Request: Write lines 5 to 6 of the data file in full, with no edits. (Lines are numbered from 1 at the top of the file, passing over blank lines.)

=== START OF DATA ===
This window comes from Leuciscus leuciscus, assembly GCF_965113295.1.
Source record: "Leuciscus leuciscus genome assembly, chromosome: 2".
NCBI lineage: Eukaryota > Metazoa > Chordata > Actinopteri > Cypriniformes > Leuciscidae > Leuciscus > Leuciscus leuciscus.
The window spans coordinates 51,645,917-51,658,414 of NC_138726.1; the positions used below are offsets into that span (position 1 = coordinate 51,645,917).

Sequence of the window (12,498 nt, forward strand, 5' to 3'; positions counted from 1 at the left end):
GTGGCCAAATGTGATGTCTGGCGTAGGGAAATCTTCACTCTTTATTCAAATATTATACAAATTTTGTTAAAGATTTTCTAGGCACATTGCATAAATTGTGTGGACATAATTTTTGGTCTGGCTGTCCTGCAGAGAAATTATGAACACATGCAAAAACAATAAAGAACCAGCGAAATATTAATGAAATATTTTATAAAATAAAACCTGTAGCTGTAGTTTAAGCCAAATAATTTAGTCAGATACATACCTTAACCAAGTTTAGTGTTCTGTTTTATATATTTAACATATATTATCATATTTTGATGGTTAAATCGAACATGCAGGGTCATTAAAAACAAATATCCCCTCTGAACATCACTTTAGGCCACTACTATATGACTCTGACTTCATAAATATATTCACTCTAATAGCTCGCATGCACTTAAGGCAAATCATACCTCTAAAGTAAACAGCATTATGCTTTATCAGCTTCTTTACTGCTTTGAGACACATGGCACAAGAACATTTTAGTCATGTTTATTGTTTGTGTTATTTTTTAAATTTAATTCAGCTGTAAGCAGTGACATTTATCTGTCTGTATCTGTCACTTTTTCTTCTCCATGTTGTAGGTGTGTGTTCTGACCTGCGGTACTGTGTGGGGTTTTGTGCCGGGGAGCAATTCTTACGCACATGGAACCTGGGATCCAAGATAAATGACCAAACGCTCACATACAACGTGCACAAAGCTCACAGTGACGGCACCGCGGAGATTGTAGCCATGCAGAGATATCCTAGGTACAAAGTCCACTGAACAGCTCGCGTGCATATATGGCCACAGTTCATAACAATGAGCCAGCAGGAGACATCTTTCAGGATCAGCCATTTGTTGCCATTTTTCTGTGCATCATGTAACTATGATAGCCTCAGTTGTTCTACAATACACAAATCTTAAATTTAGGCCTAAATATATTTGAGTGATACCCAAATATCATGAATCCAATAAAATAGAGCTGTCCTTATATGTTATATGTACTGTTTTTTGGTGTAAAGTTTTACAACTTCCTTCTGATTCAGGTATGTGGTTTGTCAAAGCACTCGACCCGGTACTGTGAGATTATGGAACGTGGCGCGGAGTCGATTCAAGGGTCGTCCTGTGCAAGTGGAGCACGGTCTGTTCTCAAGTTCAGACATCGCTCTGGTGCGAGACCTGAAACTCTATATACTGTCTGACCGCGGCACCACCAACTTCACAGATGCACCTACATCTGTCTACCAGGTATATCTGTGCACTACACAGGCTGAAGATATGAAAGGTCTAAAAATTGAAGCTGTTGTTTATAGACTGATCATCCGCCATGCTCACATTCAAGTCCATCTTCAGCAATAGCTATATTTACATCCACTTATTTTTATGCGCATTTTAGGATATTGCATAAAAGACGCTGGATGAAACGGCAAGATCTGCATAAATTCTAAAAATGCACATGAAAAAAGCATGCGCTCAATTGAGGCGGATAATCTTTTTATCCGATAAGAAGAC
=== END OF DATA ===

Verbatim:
Sequence of the window (12,498 nt, forward strand, 5' to 3'; positions counted from 1 at the left end):
GTGGCCAAATGTGATGTCTGGCGTAGGGAAATCTTCACTCTTTATTCAAATATTATACAAATTTTGTTAAAGATTTTCTAGGCACATTGCATAAATTGTGTGGACATAATTTTTGGTCTGGCTGTCCTGCAGAGAAATTATGAACACATGCAAAAACAATAAAGAACCAGCGAAATATTAATGAAATATTTTATAAAATAAAACCTGTAGCTGTAGTTTAAGCCAAATAATTTAGTCAGATACATACCTTAACCAAGTTTAGTGTTCTGTTTTATATATTTAACATATATTATCATATTTTGATGGTTAAATCGAACATGCAGGGTCATTAAAAACAAATATCCCCTCTGAACATCACTTTAGGCCACTACTATATGACTCTGACTTCATAAATATATTCACTCTAATAGCTCGCATGCACTTAAGGCAAATCATACCTCTAAAGTAAACAGCATTATGCTTTATCAGCTTCTTTACTGCTTTGAGACACATGGCACAAGAACATTTTAGTCATGTTTATTGTTTGTGTTATTTTTTAAATTTAATTCAGCTGTAAGCAGTGACATTTATCTGTCTGTATCTGTCACTTTTTCTTCTCCATGTTGTAGGTGTGTGTTCTGACCTGCGGTACTGTGTGGGGTTTTGTGCCGGGGAGCAATTCTTACGCACATGGAACCTGGGATCCAAGATAAATGACCAAACGCTCACATACAACGTGCACAAAGCTCACAGTGACGGCACCGCGGAGATTGTAGCCATGCAGAGATATCCTAGGTACAAAGTCCACTGAACAGCTCGCGTGCATATATGGCCACAGTTCATAACAATGAGCCAGCAGGAGACATCTTTCAGGATCAGCCATTTGTTGCCATTTTTCTGTGCATCATGTAACTATGATAGCCTCAGTTGTTCTACAATACACAAATCTTAAATTTAGGCCTAAATATATTTGAGTGATACCCAAATATCATGAATCCAATAAAATAGAGCTGTCCTTATATGTTATATGTACTGTTTTTTGGTGTAAAGTTTTACAACTTCCTTCTGATTCAGGTATGTGGTTTGTCAAAGCACTCGACCCGGTACTGTGAGATTATGGAACGTGGCGCGGAGTCGATTCAAGGGTCGTCCTGTGCAAGTGGAGCACGGTCTGTTCTCAAGTTCAGACATCGCTCTGGTGCGAGACCTGAAACTCTATATACTGTCTGACCGCGGCACCACCAACTTCACAGATGCACCTACATCTGTCTACCAGGTATATCTGTGCACTACACAGGCTGAAGATATGAAAGGTCTAAAAATTGAAGCTGTTGTTTATAGACTGATCATCCGCCATGCTCACATTCAAGTCCATCTTCAGCAATAGCTATATTTACATCCACTTATTTTTATGCGCATTTTAGGATATTGCATAAAAGACGCTGGATGAAACGGCAAGATCTGCATAAATTCTAAAAATGCACATGAAAAAAGCATGCGCTCAATTGAGGCGGATAATCTTTTTATCCGATAAGAAGAC